Knowing how to increase the intensity of your workout is vital for continued progress in the gym. Sure, we can continue to lift larger and heavier weights. However, this only works up to a point. There are times when it might not be practical, or even possible to lift heavier. Here's what to do when you want to stimulate your muscles with a boost in workout intensity without lifting heavier weights.
A quick recap on workout intensity
If you read my previous article on how to maximise your time in the gym, you'll be familiar with what's involved in generating intensity.
Don't worry if you didn't read it. We're still friends.
We can apply 4 general principles to our exercise sessions to generate sufficient intensity for our workouts.
These 4 principles of workout intensity are:
Essentially, we can get more done in less time by applying these principles.
If you're fairly new to resistance training, these 4 principles alone will produce great results.
However, if you're a beginner in the gym when it comes to lifting weights you might want to spend a few weeks before you push to failure (principle 3). This will prevent you from suffering from excessive soreness or DOMS.
After all, you're in the gym to build strength, not demonstrate it.
On the other hand, more experienced trainers can also benefit from applying these 4 general principles.
However, there inevitably comes a time when we need other tactics to produce more intensity.
In general, more intensity = more results.
In other words, we can achieve a greater training stimulus using some new methods to challenge our muscles.
There are two ways we can 'shock' our muscles to increase the stimulus we place upon them.
you're in the gym to build strength, not demonstrate it
How to Increase Workout Intensity Muscle Shock Tactic #1 | Switch out your exercises for alternative movements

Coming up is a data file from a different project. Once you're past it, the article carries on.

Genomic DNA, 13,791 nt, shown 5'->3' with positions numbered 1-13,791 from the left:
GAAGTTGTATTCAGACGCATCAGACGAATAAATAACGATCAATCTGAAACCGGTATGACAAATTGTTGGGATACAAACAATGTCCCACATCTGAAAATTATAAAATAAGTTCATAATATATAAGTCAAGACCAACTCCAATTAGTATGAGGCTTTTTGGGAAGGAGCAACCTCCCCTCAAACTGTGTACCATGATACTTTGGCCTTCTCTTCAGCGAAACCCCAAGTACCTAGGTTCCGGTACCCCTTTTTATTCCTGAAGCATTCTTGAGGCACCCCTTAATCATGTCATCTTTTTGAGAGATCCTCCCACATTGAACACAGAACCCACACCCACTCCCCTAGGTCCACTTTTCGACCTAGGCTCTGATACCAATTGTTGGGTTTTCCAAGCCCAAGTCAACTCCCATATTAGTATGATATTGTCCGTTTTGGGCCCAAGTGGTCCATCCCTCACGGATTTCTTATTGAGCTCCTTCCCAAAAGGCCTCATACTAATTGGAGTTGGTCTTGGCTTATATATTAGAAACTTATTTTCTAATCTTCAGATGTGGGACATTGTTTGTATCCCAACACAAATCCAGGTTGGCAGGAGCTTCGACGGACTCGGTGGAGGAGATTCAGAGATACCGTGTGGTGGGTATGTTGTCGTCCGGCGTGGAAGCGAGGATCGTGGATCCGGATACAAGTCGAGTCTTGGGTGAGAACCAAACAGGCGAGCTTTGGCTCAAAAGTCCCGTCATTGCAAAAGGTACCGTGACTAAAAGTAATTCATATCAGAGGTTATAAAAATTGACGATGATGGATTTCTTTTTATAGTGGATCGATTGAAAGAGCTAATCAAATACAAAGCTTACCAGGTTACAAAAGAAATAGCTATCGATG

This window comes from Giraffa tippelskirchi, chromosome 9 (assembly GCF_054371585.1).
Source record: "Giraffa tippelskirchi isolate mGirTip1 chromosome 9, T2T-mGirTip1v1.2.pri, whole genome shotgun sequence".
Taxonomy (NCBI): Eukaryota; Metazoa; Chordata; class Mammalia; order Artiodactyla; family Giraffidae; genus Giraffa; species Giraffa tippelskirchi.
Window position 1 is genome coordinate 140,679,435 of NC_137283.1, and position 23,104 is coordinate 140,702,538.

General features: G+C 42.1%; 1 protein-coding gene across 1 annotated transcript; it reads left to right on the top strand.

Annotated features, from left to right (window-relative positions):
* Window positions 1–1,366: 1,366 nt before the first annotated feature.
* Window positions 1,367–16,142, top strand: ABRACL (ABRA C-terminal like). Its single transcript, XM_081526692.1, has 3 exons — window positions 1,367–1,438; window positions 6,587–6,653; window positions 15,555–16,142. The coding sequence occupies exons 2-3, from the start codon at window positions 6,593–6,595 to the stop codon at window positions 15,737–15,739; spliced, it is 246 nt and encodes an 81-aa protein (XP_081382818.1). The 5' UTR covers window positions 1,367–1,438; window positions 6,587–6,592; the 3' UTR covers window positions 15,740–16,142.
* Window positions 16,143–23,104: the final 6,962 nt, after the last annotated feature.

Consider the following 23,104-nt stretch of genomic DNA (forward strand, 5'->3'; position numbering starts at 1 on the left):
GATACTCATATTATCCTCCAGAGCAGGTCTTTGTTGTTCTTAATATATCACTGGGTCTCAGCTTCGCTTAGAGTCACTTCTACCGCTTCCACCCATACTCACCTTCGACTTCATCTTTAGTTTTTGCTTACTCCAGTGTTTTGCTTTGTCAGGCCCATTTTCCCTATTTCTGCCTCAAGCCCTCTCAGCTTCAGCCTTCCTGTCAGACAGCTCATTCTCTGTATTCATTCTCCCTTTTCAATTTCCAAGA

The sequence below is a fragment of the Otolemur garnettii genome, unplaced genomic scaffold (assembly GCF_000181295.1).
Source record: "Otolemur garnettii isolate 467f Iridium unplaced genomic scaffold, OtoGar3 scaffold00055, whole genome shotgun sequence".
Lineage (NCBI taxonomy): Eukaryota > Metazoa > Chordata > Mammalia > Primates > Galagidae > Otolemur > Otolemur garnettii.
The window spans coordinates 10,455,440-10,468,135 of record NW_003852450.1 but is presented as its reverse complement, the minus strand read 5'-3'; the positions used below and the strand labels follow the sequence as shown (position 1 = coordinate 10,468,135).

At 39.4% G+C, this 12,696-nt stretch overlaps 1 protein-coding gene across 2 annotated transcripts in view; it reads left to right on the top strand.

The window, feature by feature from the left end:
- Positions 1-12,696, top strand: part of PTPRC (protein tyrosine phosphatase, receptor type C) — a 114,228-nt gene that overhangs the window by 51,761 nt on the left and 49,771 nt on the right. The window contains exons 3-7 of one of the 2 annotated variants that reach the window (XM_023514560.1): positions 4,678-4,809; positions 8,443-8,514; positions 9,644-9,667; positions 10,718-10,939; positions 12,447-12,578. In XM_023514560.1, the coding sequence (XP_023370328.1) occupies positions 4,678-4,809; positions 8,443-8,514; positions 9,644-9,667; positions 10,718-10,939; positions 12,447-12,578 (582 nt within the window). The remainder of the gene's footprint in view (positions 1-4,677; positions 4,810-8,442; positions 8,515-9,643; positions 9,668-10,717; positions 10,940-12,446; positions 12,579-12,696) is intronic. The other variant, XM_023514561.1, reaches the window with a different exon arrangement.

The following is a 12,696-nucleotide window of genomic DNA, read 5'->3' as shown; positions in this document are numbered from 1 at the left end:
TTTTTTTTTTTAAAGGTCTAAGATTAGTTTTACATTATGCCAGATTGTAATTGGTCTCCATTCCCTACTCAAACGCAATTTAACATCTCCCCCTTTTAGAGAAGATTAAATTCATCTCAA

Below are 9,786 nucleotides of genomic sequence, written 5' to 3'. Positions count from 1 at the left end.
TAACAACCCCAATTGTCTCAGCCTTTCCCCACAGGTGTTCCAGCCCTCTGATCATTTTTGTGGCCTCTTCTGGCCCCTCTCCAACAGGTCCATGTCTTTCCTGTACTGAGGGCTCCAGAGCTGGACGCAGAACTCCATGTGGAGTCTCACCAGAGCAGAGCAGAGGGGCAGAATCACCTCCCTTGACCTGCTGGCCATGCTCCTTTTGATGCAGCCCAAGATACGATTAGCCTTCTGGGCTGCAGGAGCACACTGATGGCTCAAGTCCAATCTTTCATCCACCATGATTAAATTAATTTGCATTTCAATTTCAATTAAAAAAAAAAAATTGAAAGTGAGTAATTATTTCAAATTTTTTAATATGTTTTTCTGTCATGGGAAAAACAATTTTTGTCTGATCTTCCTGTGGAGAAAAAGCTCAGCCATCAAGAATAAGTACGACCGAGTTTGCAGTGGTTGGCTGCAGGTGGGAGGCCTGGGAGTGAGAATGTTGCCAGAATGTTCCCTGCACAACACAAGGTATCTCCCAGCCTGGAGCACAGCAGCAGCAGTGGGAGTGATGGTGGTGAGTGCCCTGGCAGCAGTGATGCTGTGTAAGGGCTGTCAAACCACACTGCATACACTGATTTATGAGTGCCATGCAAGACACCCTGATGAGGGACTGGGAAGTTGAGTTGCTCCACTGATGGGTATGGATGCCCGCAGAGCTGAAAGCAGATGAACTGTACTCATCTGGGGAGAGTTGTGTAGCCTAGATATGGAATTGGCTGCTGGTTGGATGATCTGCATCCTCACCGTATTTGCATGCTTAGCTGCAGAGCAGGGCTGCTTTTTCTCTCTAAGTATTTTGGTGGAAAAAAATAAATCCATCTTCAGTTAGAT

While the movement may be similar, and we train the same muscle groups, subtle changes can lead to big challenges.
For example, by performing an alternative exercise, we might change the range and angle of the movement. As a result, our target muscle fibres receive a different training stimulus than they're used to.
This 'new' stimulus is usually enough to enhance our training response.
For example, if you're used to training with the machine chest press, try performing a bench press with a barbell and weight plates. Likewise, a Smith Machine bench press could be substituted for a dumbbell bench press.
Similarly, we might swap a dumbbell chest fly which our muscles have become accustomed to for the pec deck machine.
Muscle Shock Tactic #2 | Change the order of your exercises
Now, when it comes to training stimuli and our bodies adapting to our workouts, our central nervous system plays a major role.
Our central nervous system, or CNS, along with our muscles effectively 'learn' what to expect next. They've become accustomed to our routine and they've adapted to that particular sequence of demands.
In effect, they've conditioned themselves to make the workout as efficient and easy as possible.
While this is great for us getting through a routine, it's not so great for creating workout intensity.
Likewise, this adaptation of the CNS and muscles produces those performance benefits that we actively seek. For example, we get stronger, fitter, faster, etc.
However, if we want to keep progressing in our training and reach new goals, we need sufficient intensity.
Simply swapping the order of your exercise routine can generate a bit of surprise for your muscles. They're no longer accustomed to what you're asking of them. Consequently, they'll have to re-adapt.
And in doing so, you've created the increase in workout intensity that you were after.
Ultimately, exposing our muscles to new and different stimuli is what causes them to grow stronger.
However, there may come a time when your body becomes accustomed to substituting alternative exercises into your routine and swapping its order. In that case, you can then move on to some more advanced tools, but we'll save those for another time.